|Publication number||US5391271 A|
|Application number||US 08/127,018|
|Publication date||Feb 21, 1995|
|Filing date||Sep 27, 1993|
|Priority date||Sep 27, 1993|
|Also published as||DE69433350D1, DE69433350T2, EP0645623A2, EP0645623A3, EP0645623B1|
|Publication number||08127018, 127018, US 5391271 A, US 5391271A, US-A-5391271, US5391271 A, US5391271A|
|Inventors||Frank A. Ludwig|
|Original Assignee||Hughes Aircraft Company|
|Export Citation||BiBTeX, EndNote, RefMan|
|Patent Citations (1), Referenced by (31), Classifications (13), Legal Events (7)|
|External Links: USPTO, USPTO Assignment, Espacenet|
This invention was made with support provided by the United States Government under Contract Number DAAB07-88-A047 awarded by the Department of the Army. The U.S. Government has certain rights in this invention.
1. Field of the Invention
The present invention relates generally to plating baths and methods for monitoring the constituents contained therein. More particularly, the method of the present invention relates to a voltammetric analysis technique for monitoring the concentration levels of certain plating bath major constituents such as acid. The method can be used to maintain desired constituent concentrations in order to ensure optimal plating bath performance.
2. Description of Related Art
A typical plating bath solution is comprised of a combination of several distinct electrochemical constituents which can be broadly divided into major constituents and trace constituents. The major constituents typically make up about 2 to 50 percent of the total bath weight or volume. Trace constituents are present in smaller quantities, usually less than 1 percent of the total weight or volume. Acid is an important major constituent in many plating baths. For example, in an acid cadmium plating bath, acid typically represents about 5 to 10 percent of the total bath weight.
The concentration levels of both major and trace constituents will influence the quality of the resultant plating deposit, and should therefore be regularly monitored. Methods have been developed for in-tank monitoring of trace constituents as well as certain major constituents. For example, U.S. Pat. No. 4,631,116 discloses a method for monitoring trace constituents using an in-tank electrochemical sensor. Application Ser. No. 08/037,158 entitled "Method of Monitoring Major Constituents in Plating Baths" discloses a method for in-tank monitoring of major constituents such as sulfuric acid in an acid copper bath. The above patent and pending patent application are owned by the same assignee as the present invention. However, these techniques provide less than optimal accuracy for certain types of acid, particularly in plating baths in which large quantities of hydrogen are produced during plating. For example, the above voltammetric techniques are not well-suited to measurement of acid in an acid cadmium bath. As a result, alternative techniques are currently used to measure acid cadmium concentrations.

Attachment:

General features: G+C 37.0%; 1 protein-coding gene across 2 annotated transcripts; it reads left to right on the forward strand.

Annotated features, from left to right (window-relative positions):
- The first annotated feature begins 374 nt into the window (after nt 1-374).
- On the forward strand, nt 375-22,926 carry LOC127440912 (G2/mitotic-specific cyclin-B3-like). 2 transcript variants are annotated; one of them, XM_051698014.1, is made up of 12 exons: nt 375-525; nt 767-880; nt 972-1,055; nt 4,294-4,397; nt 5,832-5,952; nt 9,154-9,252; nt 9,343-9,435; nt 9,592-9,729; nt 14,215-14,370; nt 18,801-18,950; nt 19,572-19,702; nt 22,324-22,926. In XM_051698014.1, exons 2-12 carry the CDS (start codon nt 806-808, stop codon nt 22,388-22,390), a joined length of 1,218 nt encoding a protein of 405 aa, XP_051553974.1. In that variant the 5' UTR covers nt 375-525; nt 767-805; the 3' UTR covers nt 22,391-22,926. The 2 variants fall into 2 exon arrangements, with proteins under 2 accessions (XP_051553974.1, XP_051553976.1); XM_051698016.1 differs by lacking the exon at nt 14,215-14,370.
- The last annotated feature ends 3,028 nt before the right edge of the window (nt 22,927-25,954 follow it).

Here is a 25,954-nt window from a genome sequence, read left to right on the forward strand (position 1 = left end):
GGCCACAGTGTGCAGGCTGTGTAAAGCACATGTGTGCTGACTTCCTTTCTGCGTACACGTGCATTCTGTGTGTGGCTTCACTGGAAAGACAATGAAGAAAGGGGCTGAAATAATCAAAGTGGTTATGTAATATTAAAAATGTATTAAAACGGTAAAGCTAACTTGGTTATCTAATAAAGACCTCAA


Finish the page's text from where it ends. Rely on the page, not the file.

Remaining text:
One such technique involves the use of two sensors; one voltammetric, the other a conductivity sensor. The two sensors are required because often voltammetric sensors measure non-acid constituents, whereas conductivity relates to acid concentration. Other techniques currently used to measure relatively high acid concentrations in plating baths which produce large amounts of hydrogen during plating include pH sensors which are not very accurate at high acid concentrations. Use of the current measurement techniques is inconvenient, time-consuming and costly, since these techniques are not directly compatible with the voltammetric trace and major constituent measurement methods discussed above. Additional tests must be performed using a different set of equipment in order to properly monitor certain acid concentrations. No integrated measurement system is available which is capable of measuring these acid concentrations as well as most other major and trace constituent concentrations.